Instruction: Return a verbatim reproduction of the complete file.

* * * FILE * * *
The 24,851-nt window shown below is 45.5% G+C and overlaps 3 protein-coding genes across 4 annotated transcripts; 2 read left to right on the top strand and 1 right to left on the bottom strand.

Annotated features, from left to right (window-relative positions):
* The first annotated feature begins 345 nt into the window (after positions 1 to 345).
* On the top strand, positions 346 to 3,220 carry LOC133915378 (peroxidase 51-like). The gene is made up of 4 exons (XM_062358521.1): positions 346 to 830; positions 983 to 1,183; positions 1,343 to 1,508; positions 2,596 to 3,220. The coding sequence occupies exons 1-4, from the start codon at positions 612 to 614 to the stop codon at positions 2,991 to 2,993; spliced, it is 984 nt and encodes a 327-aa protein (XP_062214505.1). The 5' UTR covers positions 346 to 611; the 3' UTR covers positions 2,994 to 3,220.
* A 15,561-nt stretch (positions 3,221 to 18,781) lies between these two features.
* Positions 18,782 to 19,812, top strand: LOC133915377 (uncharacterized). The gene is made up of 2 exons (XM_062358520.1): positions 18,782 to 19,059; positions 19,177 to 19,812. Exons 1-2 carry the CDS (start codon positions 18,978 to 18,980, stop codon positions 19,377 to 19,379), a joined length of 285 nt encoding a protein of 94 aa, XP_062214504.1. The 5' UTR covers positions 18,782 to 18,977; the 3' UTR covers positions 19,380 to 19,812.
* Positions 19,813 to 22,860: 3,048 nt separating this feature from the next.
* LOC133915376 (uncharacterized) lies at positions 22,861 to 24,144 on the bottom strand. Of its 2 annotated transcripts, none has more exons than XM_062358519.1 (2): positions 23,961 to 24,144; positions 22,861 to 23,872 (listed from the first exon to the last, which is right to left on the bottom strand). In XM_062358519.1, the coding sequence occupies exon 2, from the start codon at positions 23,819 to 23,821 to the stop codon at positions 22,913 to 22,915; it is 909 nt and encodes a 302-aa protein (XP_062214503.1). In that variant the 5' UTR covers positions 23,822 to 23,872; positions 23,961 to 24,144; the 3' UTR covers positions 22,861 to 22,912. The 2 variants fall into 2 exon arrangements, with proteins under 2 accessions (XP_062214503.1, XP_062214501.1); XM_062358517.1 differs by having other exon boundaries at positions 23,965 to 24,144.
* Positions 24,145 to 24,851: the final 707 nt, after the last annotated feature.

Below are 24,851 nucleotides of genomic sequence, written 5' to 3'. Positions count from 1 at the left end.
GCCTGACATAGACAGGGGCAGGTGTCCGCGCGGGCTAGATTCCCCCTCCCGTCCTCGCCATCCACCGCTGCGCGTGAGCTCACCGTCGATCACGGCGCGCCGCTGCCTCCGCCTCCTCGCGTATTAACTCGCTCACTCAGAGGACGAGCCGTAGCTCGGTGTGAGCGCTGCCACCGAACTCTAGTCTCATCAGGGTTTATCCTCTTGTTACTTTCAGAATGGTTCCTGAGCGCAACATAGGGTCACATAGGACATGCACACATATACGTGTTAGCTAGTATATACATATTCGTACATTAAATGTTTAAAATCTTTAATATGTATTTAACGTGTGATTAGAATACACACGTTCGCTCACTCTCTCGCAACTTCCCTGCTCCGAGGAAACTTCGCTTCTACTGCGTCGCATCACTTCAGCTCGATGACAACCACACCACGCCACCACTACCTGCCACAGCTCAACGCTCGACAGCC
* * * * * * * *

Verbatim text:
The 24,851-nt window shown below is 45.5% G+C and overlaps 3 protein-coding genes across 4 annotated transcripts; 2 read left to right on the top strand and 1 right to left on the bottom strand.

Annotated features, from left to right (window-relative positions):
* The first annotated feature begins 345 nt into the window (after positions 1 to 345).
* On the top strand, positions 346 to 3,220 carry LOC133915378 (peroxidase 51-like). The gene is made up of 4 exons (XM_062358521.1): positions 346 to 830; positions 983 to 1,183; positions 1,343 to 1,508; positions 2,596 to 3,220. The coding sequence occupies exons 1-4, from the start codon at positions 612 to 614 to the stop codon at positions 2,991 to 2,993; spliced, it is 984 nt and encodes a 327-aa protein (XP_062214505.1). The 5' UTR covers positions 346 to 611; the 3' UTR covers positions 2,994 to 3,220.
* A 15,561-nt stretch (positions 3,221 to 18,781) lies between these two features.
* Positions 18,782 to 19,812, top strand: LOC133915377 (uncharacterized). The gene is made up of 2 exons (XM_062358520.1): positions 18,782 to 19,059; positions 19,177 to 19,812. Exons 1-2 carry the CDS (start codon positions 18,978 to 18,980, stop codon positions 19,377 to 19,379), a joined length of 285 nt encoding a protein of 94 aa, XP_062214504.1. The 5' UTR covers positions 18,782 to 18,977; the 3' UTR covers positions 19,380 to 19,812.
* Positions 19,813 to 22,860: 3,048 nt separating this feature from the next.
* LOC133915376 (uncharacterized) lies at positions 22,861 to 24,144 on the bottom strand. Of its 2 annotated transcripts, none has more exons than XM_062358519.1 (2): positions 23,961 to 24,144; positions 22,861 to 23,872 (listed from the first exon to the last, which is right to left on the bottom strand). In XM_062358519.1, the coding sequence occupies exon 2, from the start codon at positions 23,819 to 23,821 to the stop codon at positions 22,913 to 22,915; it is 909 nt and encodes a 302-aa protein (XP_062214503.1). In that variant the 5' UTR covers positions 23,822 to 23,872; positions 23,961 to 24,144; the 3' UTR covers positions 22,861 to 22,912. The 2 variants fall into 2 exon arrangements, with proteins under 2 accessions (XP_062214503.1, XP_062214501.1); XM_062358517.1 differs by having other exon boundaries at positions 23,965 to 24,144.
* Positions 24,145 to 24,851: the final 707 nt, after the last annotated feature.

Below are 24,851 nucleotides of genomic sequence, written 5' to 3'. Positions count from 1 at the left end.
GCCTGACATAGACAGGGGCAGGTGTCCGCGCGGGCTAGATTCCCCCTCCCGTCCTCGCCATCCACCGCTGCGCGTGAGCTCACCGTCGATCACGGCGCGCCGCTGCCTCCGCCTCCTCGCGTATTAACTCGCTCACTCAGAGGACGAGCCGTAGCTCGGTGTGAGCGCTGCCACCGAACTCTAGTCTCATCAGGGTTTATCCTCTTGTTACTTTCAGAATGGTTCCTGAGCGCAACATAGGGTCACATAGGACATGCACACATATACGTGTTAGCTAGTATATACATATTCGTACATTAAATGTTTAAAATCTTTAATATGTATTTAACGTGTGATTAGAATACACACGTTCGCTCACTCTCTCGCAACTTCCCTGCTCCGAGGAAACTTCGCTTCTACTGCGTCGCATCACTTCAGCTCGATGACAACCACACCACGCCACCACTACCTGCCACAGCTCAACGCTCGACAGCC